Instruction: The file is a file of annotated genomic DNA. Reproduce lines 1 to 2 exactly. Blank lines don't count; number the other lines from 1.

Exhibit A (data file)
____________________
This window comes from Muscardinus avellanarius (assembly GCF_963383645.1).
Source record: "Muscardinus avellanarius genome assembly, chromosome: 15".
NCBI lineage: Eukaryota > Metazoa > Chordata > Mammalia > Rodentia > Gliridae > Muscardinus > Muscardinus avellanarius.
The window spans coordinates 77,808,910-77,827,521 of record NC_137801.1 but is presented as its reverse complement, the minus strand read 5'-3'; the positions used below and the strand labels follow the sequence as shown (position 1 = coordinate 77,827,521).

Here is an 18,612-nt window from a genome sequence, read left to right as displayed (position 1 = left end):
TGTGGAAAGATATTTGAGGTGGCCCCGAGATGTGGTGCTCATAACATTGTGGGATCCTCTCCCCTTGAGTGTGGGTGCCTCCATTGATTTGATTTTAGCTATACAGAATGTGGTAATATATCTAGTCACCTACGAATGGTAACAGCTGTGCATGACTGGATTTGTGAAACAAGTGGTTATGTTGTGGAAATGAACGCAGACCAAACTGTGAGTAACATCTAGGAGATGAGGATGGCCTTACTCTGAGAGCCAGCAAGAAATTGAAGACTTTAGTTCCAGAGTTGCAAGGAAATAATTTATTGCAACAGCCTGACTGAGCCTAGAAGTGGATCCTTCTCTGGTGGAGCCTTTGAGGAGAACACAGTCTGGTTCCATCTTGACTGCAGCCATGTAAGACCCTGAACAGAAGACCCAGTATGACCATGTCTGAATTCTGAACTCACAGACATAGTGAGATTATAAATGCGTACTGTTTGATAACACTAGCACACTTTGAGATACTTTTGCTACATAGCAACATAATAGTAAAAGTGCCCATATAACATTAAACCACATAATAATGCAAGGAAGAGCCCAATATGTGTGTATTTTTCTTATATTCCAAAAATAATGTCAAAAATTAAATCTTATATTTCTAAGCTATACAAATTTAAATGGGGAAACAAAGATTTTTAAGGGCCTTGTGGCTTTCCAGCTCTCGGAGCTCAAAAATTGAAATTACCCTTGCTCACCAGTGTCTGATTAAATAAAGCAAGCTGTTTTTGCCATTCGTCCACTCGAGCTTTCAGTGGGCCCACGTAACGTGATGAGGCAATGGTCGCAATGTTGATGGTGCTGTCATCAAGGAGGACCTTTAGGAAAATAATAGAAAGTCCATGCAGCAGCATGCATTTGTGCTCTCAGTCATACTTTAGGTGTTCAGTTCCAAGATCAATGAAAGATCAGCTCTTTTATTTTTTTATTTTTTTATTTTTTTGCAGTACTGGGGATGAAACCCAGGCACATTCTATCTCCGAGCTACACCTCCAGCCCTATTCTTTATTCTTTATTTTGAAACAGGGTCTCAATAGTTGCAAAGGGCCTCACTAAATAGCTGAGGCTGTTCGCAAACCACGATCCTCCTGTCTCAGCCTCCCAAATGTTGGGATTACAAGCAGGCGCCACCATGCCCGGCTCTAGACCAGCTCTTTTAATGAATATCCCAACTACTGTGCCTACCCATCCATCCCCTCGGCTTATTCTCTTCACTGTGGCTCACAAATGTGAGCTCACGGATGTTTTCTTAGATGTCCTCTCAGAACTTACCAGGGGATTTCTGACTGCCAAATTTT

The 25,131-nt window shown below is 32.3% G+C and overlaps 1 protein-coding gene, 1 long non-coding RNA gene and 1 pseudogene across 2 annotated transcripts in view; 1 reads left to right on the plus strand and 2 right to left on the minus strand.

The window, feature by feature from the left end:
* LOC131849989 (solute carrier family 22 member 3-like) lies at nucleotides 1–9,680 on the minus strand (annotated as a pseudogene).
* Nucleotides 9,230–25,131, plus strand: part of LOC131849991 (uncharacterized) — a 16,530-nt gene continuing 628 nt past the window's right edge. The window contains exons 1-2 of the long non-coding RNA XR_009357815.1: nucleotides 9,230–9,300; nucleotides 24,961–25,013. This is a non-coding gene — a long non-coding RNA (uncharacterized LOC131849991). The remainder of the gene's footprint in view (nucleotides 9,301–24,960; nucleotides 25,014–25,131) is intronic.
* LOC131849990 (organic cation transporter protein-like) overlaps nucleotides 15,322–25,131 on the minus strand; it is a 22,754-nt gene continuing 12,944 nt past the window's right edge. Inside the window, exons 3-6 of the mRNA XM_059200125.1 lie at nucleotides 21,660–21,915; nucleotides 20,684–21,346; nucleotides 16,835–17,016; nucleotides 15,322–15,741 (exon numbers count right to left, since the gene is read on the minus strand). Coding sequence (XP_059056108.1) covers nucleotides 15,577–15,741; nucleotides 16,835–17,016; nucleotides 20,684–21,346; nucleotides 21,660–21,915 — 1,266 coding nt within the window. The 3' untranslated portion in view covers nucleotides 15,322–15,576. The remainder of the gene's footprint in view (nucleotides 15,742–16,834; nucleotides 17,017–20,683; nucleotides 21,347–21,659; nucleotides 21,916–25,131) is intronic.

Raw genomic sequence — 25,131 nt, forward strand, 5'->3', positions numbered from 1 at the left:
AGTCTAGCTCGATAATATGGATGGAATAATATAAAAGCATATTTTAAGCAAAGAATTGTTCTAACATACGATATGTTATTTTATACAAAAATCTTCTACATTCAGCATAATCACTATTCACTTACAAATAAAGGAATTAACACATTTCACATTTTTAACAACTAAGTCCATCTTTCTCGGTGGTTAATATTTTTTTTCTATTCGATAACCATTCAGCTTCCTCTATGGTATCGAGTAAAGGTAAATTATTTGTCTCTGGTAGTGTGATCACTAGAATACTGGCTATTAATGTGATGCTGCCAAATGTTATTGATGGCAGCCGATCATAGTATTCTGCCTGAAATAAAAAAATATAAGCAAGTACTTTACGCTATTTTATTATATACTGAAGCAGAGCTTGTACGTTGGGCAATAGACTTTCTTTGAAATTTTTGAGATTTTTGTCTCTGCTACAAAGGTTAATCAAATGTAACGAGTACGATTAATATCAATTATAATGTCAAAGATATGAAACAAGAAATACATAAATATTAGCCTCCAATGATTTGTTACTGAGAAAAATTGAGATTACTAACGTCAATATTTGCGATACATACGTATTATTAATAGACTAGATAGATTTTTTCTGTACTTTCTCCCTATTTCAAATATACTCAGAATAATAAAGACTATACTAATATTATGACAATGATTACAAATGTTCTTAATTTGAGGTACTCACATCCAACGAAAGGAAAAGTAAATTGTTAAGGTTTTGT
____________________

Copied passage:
This window comes from Muscardinus avellanarius (assembly GCF_963383645.1).
Source record: "Muscardinus avellanarius genome assembly, chromosome: 15".